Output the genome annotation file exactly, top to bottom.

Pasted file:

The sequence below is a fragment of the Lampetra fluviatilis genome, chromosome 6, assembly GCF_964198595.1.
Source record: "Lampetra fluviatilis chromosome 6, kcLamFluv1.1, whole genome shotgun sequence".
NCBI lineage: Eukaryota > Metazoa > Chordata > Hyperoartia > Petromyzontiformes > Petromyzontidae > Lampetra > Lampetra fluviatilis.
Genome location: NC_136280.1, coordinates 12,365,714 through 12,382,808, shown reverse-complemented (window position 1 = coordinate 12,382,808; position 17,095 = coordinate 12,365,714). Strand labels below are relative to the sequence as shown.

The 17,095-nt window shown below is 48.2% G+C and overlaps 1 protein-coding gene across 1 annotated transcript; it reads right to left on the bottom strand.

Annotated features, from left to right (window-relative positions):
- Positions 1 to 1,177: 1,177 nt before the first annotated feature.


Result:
The sequence below is a fragment of the Lampetra fluviatilis genome, chromosome 6, assembly GCF_964198595.1.
Source record: "Lampetra fluviatilis chromosome 6, kcLamFluv1.1, whole genome shotgun sequence".
NCBI lineage: Eukaryota > Metazoa > Chordata > Hyperoartia > Petromyzontiformes > Petromyzontidae > Lampetra > Lampetra fluviatilis.
Genome location: NC_136280.1, coordinates 12,365,714 through 12,382,808, shown reverse-complemented (window position 1 = coordinate 12,382,808; position 17,095 = coordinate 12,365,714). Strand labels below are relative to the sequence as shown.

The 17,095-nt window shown below is 48.2% G+C and overlaps 1 protein-coding gene across 1 annotated transcript; it reads right to left on the bottom strand.

Annotated features, from left to right (window-relative positions):
- Positions 1 to 1,177: 1,177 nt before the first annotated feature.